By Bill Easum
Commitment to organized religion is now declining at the same time the public passionately pursues personal, spiritual journeys. How ironic that established/mainline denominations are shrinking during one of the most intensely spiritual periods in North American history. Aside from the spiritual malaise of many churches, two cultural changes lie behind this decline.
First, we can no longer assume that Christianity provides everyone’s starting point for spiritual reflection. Many forms of religions and gods wrestle for the attention of the North American public. Young adults try many spiritual paths, Christianity merely one of them, along their spiritual journey.
Second, the emerging world of the 21st century will not be a continuation of the 20th century. Instead, in this world the need for relationships will dominate the landscape. We are entering a constantly changing, high-tech world of alliances and networks, leaving behind the machine-like world of the industrial age. We have heard it before, but we have not assimilated it: “High tech demands high touch.” This change fundamentally affects the way Christians will evangelize in the 21st century.
The Methods Change
Prior to the 1960s, pastors impersonally “preached” people into the Kingdom. People “walked the aisles for Jesus.” Local churches held revivals targeting non-Christians. With little or no prior relationship, people were encouraged to give their lives to Jesus on the spot—and they did. Denominational headquarters turned out canned “programs” geared to preparing church members to be evangelists. People were taught how to use Evangelism Explosion or to lead people through the Four Spiritual Laws. As effective as these methods were, they started losing their effectiveness the closer we got to the 21st century. Churches that hold onto these outdated methods will find fewer and fewer people “walking the aisle.”
The modern world took a cognitive approach to discipleship, beginning with belief, moving to belonging, and resulting in behaving. Today’s experiential culture requires just the opposite. Discipleship moves from changing one’s behavior, to becoming part of a community of friends, to belief in the God seen in those new friends’ lives. The day of walking the aisle for Jesus is disappearing in the Western world.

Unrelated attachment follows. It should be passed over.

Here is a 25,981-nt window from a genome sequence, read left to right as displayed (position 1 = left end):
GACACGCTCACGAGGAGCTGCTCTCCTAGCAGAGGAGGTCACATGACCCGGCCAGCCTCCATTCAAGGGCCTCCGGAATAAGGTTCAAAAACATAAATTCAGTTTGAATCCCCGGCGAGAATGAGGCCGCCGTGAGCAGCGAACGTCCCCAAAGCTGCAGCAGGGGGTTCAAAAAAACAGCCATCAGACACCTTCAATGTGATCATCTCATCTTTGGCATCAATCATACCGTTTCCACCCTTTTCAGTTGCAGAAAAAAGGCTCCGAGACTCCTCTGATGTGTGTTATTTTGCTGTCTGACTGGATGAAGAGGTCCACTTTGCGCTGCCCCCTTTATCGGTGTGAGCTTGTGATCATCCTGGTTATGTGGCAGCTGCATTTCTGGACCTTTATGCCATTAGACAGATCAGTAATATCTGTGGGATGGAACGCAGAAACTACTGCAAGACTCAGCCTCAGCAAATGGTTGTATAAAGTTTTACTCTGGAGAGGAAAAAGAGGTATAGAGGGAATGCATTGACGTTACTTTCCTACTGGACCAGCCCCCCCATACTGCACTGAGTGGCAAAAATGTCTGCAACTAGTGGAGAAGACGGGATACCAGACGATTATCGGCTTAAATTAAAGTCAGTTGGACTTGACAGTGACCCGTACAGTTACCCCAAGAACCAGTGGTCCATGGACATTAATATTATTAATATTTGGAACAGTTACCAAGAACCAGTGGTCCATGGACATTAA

The Emmaus Way Wins Today
Many of the conversions recorded in the 20th century were dramatic, immediate, “Damascus-road” experiences. My own conversion occurred that way. One day a drifting, rebellious, alcoholic teenager, the next day I was literally preaching the gospel.* However, the gradual, looking-back, Emmaus experience gives us a better way of describing conversion today. As recounted in Luke 24, Jesus joined two men on the road to Emmaus. Along the way they shared with Jesus the recent events that had just taken place in his life, never realizing they were walking with Jesus himself. . . .
As they came near the village to which they were going, he walked ahead as if he were going on. But they urged him strongly, saying, “Stay with us, because it is almost evening and the day is now nearly over.” So he went in to stay with them. When he was at the table with them, he took bread, blessed and broke it, and gave it to them. Then their eyes were opened, and they recognized him; and he vanished from their sight. They said to each other, “Were not our hearts burning within us when he was talking to us on the road, while he was opening the scriptures to us?” (vss. 28-32).
In the emerging world, effective evangelism relies on long-term relationships and growth processes, not rallies, laws, or programs. It is not unusual for individuals to take two to four years to realize that they have committed their lives to God through Christ.
Two years ago, my worship team and I did a short workshop tour. At one stop our drummer got sick and we needed a replacement. The only replacement we could find, a non-Christian, rehearsed with the group each evening before the workshops. On the third evening he said to the group, “This has been a wonderful experience. I don’t know what you folks have, but I want it. I don’t think I will ever be the same again. Tell me more about Jesus.” I don’t know whatever happened to this guy, but my guess is that night he began the journey of faith.
Another way to describe it: We are moving from “being saved” to “being transformed.” Being transformed differs from being saved. Being saved suggests more of an event, whereas being transformed suggests a long-term process through a variety of events. Involvement in the mission out of which one is transformed is often the end result of being transformed. Often it is hard to separate one’s transformation from one’s mission. Behavior and belief are merging. For this reason, membership in a church no longer constitutes the goal. In many cases the only purpose for encouraging membership is to be able to hold key leaders to a much higher standard of behavior than before.
What Are the Implications?
1. Primarily, we see that, in the Western world, conversion takes longer (as mentioned above, perhaps two or three years) and requires more people along the way.